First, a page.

When I attended a funeral recently, I occupied the quieter part of the room so that I could think of the departed in silence and not be part of the inane chatter of the people who had come to offer their respects. As a spectator, you witness people coming in, you don’t hear their words but what you see is how they move, how they use their body…in essence, body language. It then struck me how as teachers we have failed to infuse any sense of body language in ourselves; the facial expressions of 90 percent of the people were neither sympathetic nor solemn. Some had an embarrassed smile plastered on their faces even as they said, “I am sorry….” When they were leaving, there was still that smile lingering on their faces which was in stark contrast to the expressions of the immediate family. Even young people had the same mismatched expressions on their faces. Their bodies were lax or relaxed and not stiff and respectful, as it ought to be. So when we are teaching role-plays in school, what are we teaching? Are we still looking at grammar, vocabulary and pronunciation like the textbooks, or are we looking at other and perhaps more important aspects of language? Is role-playing then only another aspect of the syllabus that has to be dealt with or should it be a more exhaustive analysis of how one is perceived when communicating, especially in real life situations?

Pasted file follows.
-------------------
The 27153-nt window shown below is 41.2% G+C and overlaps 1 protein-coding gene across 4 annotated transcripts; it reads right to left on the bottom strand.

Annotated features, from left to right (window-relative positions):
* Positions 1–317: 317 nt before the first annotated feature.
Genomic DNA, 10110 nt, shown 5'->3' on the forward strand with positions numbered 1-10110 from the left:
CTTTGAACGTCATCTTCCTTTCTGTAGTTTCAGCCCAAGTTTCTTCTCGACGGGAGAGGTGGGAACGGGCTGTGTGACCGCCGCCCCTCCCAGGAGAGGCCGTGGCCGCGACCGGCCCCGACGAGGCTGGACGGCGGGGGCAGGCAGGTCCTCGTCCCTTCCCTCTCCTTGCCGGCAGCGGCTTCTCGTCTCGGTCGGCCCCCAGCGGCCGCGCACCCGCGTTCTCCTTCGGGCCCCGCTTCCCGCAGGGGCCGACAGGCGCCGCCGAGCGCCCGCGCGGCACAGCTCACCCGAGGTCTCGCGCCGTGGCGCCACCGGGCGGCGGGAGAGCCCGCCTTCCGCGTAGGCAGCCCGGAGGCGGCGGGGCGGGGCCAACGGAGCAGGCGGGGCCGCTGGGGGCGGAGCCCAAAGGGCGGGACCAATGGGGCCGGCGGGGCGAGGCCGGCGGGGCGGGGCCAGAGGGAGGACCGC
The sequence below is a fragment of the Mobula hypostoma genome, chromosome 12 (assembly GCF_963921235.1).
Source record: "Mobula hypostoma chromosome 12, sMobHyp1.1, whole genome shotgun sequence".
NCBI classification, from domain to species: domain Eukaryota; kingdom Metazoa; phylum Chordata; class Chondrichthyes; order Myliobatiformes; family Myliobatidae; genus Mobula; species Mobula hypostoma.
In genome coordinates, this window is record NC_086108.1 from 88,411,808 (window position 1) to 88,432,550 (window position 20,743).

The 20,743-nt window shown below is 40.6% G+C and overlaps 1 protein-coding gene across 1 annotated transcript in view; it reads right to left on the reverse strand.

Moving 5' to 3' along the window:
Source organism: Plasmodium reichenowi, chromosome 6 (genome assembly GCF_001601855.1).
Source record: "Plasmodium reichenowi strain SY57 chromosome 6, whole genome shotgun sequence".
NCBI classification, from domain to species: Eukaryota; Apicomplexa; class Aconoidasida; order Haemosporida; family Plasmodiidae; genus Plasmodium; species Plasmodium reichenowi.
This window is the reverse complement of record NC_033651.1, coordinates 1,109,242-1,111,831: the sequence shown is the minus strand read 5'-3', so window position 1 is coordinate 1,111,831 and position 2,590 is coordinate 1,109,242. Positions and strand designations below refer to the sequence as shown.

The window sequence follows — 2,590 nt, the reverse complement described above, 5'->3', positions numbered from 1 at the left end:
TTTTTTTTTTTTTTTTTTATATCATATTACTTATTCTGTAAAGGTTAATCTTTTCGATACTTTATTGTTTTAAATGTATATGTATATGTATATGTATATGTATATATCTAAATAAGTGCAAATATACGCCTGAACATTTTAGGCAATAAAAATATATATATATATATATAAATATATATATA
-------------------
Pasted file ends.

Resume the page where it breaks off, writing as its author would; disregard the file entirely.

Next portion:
There is a plethora of resources on the Internet aimed at different levels, so finding a topic or a situation is simple. http://socialskillscentral.com/free-samples/ is a website that helps develop social skills through role-playing.
http://busyteacher.org/7824-top-10-role-plays-for-your-speaking-class.html is a site that looks at everyday situations to help students master their language skills, and more importantly, their social skills.
The author is a teacher educator and language trainer based in Hyderabad. She can be reached at firstname.lastname@example.org.